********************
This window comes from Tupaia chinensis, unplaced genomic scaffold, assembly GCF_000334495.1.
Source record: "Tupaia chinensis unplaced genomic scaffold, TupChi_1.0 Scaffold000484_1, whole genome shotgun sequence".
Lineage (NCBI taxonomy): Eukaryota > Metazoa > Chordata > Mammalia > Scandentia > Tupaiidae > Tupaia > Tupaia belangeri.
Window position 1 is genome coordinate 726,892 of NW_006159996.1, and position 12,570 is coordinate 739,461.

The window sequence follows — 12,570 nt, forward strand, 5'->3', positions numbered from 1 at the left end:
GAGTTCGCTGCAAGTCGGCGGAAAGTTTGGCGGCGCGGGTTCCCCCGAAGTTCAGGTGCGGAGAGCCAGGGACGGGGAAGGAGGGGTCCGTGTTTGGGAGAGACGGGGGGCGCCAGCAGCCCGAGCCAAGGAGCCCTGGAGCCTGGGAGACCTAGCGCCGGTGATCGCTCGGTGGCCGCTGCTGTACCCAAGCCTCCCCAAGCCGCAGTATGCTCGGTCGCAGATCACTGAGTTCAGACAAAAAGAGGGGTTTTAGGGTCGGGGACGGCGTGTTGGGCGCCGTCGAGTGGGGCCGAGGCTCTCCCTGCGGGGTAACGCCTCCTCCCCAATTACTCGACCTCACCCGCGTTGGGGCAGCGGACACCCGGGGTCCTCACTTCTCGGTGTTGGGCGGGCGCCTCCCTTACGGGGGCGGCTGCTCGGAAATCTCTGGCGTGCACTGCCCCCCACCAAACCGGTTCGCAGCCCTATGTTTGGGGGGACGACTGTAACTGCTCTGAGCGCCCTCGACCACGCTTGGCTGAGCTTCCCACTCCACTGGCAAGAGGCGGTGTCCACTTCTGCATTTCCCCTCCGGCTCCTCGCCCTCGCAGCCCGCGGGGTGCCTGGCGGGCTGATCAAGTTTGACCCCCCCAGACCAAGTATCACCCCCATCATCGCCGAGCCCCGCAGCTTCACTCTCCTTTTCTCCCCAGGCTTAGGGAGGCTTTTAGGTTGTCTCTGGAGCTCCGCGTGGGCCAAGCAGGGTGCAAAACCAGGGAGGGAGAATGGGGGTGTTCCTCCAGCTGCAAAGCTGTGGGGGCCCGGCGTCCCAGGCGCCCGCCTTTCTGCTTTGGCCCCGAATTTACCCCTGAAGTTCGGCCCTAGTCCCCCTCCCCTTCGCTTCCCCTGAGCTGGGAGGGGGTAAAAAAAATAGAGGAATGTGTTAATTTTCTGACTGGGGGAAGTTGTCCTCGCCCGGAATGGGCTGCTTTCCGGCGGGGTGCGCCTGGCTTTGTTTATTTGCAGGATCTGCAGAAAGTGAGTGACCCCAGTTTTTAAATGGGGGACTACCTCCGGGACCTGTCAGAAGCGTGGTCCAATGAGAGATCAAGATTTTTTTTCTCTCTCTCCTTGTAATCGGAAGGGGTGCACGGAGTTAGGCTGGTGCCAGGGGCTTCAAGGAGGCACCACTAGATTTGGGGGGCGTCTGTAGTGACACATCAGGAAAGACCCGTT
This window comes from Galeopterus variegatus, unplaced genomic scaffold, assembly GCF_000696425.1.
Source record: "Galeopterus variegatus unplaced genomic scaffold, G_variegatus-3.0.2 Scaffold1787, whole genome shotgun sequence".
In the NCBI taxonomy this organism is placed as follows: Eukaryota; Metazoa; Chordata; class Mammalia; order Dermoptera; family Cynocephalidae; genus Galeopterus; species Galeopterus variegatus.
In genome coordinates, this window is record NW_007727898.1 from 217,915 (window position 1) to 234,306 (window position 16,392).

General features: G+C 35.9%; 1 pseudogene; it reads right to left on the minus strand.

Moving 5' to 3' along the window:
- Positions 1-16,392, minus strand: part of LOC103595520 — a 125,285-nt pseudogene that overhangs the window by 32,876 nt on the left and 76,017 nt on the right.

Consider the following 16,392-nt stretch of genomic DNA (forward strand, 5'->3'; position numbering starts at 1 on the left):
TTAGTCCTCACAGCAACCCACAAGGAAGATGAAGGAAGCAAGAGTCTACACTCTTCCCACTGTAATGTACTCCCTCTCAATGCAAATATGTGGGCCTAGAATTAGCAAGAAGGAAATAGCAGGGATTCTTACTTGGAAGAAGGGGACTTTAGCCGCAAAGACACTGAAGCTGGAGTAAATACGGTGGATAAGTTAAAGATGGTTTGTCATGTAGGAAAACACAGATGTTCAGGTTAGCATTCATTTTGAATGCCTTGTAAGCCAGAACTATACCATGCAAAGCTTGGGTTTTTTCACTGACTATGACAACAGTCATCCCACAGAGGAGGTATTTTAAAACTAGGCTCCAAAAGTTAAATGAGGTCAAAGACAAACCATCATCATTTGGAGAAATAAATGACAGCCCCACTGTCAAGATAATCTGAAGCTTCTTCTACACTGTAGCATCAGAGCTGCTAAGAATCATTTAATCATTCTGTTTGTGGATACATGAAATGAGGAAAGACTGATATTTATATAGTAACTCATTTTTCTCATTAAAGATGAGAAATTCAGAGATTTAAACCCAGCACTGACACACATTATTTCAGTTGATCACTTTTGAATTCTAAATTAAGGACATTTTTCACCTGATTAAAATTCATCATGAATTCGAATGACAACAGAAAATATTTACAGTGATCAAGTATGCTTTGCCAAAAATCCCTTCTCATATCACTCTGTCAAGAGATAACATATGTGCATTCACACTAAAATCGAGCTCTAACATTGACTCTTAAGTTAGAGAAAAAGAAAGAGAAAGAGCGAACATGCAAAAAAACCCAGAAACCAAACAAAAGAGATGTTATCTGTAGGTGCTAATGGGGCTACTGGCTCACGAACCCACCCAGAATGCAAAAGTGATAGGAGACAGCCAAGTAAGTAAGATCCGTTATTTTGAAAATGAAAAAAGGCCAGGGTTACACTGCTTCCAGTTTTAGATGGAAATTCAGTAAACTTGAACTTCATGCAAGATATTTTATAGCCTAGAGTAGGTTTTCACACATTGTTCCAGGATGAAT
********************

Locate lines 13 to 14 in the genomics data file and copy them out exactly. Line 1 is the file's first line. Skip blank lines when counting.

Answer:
- Positions 1-16,392, minus strand: part of LOC103595520 — a 125,285-nt pseudogene that overhangs the window by 32,876 nt on the left and 76,017 nt on the right.

Consider the following 16,392-nt stretch of genomic DNA (forward strand, 5'->3'; position numbering starts at 1 on the left):